Shareholders in The Charles Schwab Company (NYSE:SCHW) have been on a wild ride of late, with the stock rocketing wildly higher before promptly reversing several times just over the past year.
Looking past the volatility, there are many reasons shareholders should remain optimistic that the stock could rise. Here are three you need to know.
Huge revenue upside in rising rate environment
One of Schwab's largest businesses is managing money market funds for investors. When the Federal Reserve lowered interest rates to near-zero following the financial crisis, those money market funds were not able to generate enough returns from the low rates to cover the fees charged by Schwab and other money market funds. Instead of running off client assets by forcing these fund returns into the red, Schwab elected to waive the fees, keeping the fund's overall yield in positive territory.
Today, interest rates have begun their climb back to more historically normal levels. As this happens, Schwab will be able to stop the fee waivers in their money market fund business, immediately boosting revenue that should translate almost directly to profit. The company is still operating the funds, after all, meaning the expenses are still incurred each quarter and year. The extra revenue should not drive any significant increase in costs and therefore provide an immediate boost to earnings.
The upside here is huge. Schwab waived $672 million in these fees in 2015, slightly less than the $751 waived in 2014. The company's 2015 total revenue would have been over 25% higher had those fees been collected, instead of waived.
Charles Schwab is a growth machine
Over the past five years, the Charles Schwab Company has grown its total assets by over 93%. That far exceeds the growth seen by others in the securities and asset management business. From the largest firms in the world like Morgan Stanley to more nimble, technology based players like E*Trade, Schwab's growth stands well above the rest.
The balance sheet growth has matched strong growth in the level of client assets under management, a key indicator of the company's earning power. These assets represent the funds owned by clients that Charles Schwab manages directly or holds in its various brokerage and deposit services. From 2008 to 2015, client assets grew 127% to $15.1 trillion. Those new assets will continue to grow both from new client assets coming into Schwab's portfolio, as well as with long term increases in the stock market in general. The beauty of compounding interest benefits Schwab over the long term just like it benefits you and me.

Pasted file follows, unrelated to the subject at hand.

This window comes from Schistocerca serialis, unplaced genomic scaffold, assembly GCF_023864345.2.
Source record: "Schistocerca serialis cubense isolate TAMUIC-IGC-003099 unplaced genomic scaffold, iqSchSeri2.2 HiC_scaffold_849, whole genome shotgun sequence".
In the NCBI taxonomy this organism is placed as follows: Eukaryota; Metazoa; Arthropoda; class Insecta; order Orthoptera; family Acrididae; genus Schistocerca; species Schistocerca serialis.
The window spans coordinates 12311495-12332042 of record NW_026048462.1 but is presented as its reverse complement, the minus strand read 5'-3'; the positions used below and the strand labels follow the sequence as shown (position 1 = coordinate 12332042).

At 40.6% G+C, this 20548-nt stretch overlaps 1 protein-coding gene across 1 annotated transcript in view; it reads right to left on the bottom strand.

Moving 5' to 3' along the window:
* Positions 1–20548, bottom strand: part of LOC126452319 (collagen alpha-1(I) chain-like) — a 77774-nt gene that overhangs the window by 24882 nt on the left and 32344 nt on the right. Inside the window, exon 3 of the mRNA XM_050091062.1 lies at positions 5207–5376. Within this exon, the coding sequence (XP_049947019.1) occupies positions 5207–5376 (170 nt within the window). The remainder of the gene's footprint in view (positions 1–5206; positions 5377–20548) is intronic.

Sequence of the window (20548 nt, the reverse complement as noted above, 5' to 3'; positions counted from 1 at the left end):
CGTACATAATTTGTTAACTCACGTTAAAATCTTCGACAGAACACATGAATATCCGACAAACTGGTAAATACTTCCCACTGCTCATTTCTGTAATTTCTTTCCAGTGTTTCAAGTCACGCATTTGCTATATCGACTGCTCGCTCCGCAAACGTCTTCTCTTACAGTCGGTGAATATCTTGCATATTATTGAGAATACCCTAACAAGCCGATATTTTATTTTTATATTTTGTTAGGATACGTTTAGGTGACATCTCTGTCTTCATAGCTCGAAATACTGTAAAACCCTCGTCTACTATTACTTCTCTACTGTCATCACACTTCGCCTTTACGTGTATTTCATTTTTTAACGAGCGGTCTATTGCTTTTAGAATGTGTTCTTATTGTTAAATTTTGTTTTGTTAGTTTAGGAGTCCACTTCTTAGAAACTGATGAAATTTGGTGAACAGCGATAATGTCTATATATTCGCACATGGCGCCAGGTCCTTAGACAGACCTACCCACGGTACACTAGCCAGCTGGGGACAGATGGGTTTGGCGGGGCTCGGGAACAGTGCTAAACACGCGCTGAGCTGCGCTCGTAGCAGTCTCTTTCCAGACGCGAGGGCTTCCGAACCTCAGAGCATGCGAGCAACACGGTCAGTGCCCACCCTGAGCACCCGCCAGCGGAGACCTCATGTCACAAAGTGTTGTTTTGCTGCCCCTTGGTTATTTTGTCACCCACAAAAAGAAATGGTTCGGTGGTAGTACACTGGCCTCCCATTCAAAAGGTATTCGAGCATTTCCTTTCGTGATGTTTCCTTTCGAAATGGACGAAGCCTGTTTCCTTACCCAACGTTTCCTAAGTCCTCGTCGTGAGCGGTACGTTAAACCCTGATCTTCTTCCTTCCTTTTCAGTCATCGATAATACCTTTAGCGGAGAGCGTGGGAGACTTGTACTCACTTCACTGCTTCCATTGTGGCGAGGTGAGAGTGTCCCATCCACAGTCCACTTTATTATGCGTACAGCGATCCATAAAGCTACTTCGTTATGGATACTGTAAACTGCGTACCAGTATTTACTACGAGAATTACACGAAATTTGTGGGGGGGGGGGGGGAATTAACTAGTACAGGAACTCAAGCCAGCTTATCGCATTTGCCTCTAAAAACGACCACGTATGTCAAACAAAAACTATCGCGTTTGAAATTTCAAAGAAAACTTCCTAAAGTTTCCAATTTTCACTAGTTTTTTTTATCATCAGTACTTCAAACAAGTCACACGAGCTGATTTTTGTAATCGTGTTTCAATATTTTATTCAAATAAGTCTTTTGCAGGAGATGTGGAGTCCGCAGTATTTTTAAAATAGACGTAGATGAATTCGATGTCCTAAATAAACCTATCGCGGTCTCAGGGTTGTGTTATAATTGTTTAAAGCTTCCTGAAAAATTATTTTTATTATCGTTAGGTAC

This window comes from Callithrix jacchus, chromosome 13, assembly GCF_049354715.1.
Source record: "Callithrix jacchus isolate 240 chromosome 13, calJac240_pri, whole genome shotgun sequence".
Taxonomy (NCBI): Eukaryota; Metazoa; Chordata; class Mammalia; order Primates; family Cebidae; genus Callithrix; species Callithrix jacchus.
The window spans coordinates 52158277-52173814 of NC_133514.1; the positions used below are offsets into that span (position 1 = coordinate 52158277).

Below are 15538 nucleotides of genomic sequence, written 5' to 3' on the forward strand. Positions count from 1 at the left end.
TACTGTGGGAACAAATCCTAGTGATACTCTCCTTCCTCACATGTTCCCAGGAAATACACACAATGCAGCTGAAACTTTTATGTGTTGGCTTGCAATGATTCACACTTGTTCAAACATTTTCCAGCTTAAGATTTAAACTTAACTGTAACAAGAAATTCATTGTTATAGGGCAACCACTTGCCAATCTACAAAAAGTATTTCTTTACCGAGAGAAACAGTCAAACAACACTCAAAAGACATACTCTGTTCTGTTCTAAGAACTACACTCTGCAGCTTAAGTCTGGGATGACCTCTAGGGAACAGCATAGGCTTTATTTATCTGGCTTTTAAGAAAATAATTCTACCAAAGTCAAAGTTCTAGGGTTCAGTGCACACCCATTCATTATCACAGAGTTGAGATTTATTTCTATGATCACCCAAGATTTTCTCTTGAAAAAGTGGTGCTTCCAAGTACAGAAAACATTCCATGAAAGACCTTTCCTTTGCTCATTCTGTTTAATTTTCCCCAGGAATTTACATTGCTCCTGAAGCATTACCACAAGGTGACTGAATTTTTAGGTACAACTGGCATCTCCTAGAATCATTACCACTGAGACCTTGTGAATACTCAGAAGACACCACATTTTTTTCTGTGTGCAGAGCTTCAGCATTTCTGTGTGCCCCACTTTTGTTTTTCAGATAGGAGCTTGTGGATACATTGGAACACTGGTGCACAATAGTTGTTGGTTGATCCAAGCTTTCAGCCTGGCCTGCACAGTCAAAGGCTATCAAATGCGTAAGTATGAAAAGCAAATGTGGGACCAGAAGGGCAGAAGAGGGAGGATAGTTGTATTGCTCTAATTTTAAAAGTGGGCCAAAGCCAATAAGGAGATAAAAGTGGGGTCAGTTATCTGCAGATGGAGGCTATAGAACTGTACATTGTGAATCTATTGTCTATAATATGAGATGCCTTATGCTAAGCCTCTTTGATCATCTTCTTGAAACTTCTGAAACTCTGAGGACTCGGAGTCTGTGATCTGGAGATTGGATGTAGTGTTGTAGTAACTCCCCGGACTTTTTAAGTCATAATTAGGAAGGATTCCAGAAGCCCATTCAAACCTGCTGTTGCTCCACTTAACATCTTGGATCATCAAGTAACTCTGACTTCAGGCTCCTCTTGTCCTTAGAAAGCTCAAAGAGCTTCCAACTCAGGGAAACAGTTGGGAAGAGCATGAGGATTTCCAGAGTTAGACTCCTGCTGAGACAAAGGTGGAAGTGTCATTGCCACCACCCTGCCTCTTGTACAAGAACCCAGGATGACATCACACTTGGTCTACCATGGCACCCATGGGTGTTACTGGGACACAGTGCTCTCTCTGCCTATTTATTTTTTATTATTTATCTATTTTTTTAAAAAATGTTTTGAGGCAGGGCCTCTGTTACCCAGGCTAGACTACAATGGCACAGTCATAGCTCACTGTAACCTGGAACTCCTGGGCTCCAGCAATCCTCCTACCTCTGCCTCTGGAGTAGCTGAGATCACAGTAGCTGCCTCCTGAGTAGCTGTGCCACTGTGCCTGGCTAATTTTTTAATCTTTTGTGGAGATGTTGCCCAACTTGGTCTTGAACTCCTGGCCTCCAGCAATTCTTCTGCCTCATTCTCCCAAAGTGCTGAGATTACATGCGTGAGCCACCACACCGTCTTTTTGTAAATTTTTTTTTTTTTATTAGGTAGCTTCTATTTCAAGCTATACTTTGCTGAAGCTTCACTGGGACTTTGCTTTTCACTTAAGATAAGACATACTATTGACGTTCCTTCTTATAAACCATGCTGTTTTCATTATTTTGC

This asset growth has been a result of Schwab's excellent customer service record, smart marketing, and effective strategy. There's no indication that any of these factors have or will change any time soon – the company's fourth quarter was a record for both net income and revenue. If this growth continues, I think it will help drive the stock higher.
Excellent management and culture
Schwab's potential for strong revenue and asset growth are quantifiable metrics that could spur the stock price higher. There are other, intangible qualities about the company that over the long term could be even more powerful.
Companies must create a culture to attract the best talent, successfully hire the right people, and then unify the organization's efforts to maximize value for customers and shareholders. Schwab succeeds at all three.
First, Schwab must create a culture where the best and brightest want to work. The company has successfully done that, and was even recognized for it this year as one of Fortune Magazine's "Top 50 Most Admired Companies" for 2016, ranking first for innovation and social responsibility in its industry.
Second, the company must hire the right people. The company's CEO, Walt Bettinger, takes this aspect of the job seriously, explaining in an interview this year how he determines which candidates have the right character and emotional intelligence to effectively lead at Schwab. When he evaluates a candidate, Bettinger will sometimes "meet someone for breakfast for the interview. [He] will get there early, pull the manager of the restaurant aside, and say, "I want you to mess up the order of the person who's going to be joining me. It'll be O.K., and I'll give a good tip, but mess up their order."
The objective is to gauge how the candidate reacts when something goes wrong. Are they empathic? How do they manage their emotions? How do they respond to this small adversity? This process, reflected throughout the organization, seeks to find people who are both qualified and capable of executing the customer first strategy that Bettinger calls "through clients' eyes."
That strategy is the third component required for the company's culture to help drive the stock price higher. Bettinger described the theory to investors in the company's fourth quarter financial report, saying "We know that when we do right by clients they will choose to do more business with us, and if we manage that trusted relationship with care it will help produce strong business performance."
Charles Schwab stock could go up for any of the above three reasons. If the company can get all three, then the sky is the limit for this company and its shareholders.